Even before Joseph Zhao leapt to gold-medal glory yesterday, the Singaporean was already a hit at the 8th Asean Schools Games (ASG).
The 18-year-old Hwa Chong Institution student has had a bevy of giggly female Vietnamese athletes trailing in his wake since Friday's opening ceremony.
He has acceded to numerous requests for photos, and he did his image no harm when he claimed the long jump gold with a 6.70m effort.
Laughing nervously as he spoke to The Straits Times at Chiang Mai's 700th Anniversary Stadium, a flustered Joseph said: "I don't know what to say... but I made new friends with the jumpers from the other countries.
"I also met some jumpers from last year's ASG in Brunei, so it was good to see them again."
Yesterday's gold medal made up for Monday's disappointment, when he failed to land a medal in the triple jump - his pet event.
"This long jump gold was not expected at all, because I saw the Malaysian jumpers during the triple jump and I knew they were very strong jumpers," he said.
"I knew it was going to be a tough fight for me, so I really just focused on my technique during the run-up by using every single muscle I've been trained to use."
Apart from his gold, the Republic's track and field athletes also clinched three bronzes on the last day of the competition.
Jasmin Phua and Daphne Kwok were third in the discus and triple jump respectively, while the quartet of Abigail Tan, Pan Xin-Min, Amirah Aljunied and Celeste Goh claimed the 4x400m bronze.
The athletics team finished their campaign with two golds, four silvers and six bronzes - bettering last year's haul of just one bronze.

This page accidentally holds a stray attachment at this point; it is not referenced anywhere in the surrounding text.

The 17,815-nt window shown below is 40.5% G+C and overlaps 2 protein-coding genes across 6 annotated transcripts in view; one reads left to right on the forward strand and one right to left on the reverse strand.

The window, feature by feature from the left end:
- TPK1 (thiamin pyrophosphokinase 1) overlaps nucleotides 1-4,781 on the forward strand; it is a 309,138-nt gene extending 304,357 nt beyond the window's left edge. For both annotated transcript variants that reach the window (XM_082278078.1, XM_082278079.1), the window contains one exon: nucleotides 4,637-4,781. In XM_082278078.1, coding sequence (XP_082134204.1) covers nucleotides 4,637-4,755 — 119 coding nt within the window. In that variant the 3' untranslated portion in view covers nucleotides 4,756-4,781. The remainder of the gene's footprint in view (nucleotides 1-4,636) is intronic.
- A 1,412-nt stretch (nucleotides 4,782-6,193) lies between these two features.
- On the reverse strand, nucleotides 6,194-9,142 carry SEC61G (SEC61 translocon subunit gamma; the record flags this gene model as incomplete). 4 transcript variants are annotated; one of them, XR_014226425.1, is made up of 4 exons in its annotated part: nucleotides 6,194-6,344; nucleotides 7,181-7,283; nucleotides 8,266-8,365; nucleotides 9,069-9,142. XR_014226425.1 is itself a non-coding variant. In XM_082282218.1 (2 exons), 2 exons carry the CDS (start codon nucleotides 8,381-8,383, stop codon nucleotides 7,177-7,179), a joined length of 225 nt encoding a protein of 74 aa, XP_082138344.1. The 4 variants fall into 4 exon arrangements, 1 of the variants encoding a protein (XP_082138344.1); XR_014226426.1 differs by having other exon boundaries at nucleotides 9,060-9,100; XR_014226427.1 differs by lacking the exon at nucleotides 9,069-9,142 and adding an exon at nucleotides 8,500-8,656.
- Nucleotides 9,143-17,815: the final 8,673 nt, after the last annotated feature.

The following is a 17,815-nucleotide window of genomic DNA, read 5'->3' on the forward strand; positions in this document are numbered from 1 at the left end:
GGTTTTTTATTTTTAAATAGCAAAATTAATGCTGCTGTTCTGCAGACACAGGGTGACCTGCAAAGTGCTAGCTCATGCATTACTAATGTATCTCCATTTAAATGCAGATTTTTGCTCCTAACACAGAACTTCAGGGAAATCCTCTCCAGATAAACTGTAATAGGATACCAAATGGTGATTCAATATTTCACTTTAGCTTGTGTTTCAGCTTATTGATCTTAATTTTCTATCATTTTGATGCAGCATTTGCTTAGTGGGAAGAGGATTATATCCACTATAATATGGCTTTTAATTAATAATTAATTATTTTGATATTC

Team manager Syed Abdul Malik was "delightfully surprised" by this year's results, saying: "We came with just moderate expectations that the athletes would post their personal bests.
"We didn't put any pressure on them as we wanted them to focus on their individual events.
"So I think they've surpassed our expectations, but the highlight of this whole meet is the fact that the whole team really inspired one another to win the medals."
The ASG will move to Singapore next year and Malik, 48, knows that all eyes will be on the hosts.
"As hosts next year, we're going to be in the media limelight with a lot of expectations on us," he said. "So I'm glad we've laid the foundation for a strong team that can do us proud next year as hosts."
Singapore's basketball boys bagged a silver medal, but ended their campaign on a low note when they lost 67-72 to Laos in their last round-robin match.
The Singapore team had led 49-38 in the third quarter, but a slew of missed free throws and gutsy play by their opponents saw Laos wrest the lead and the match.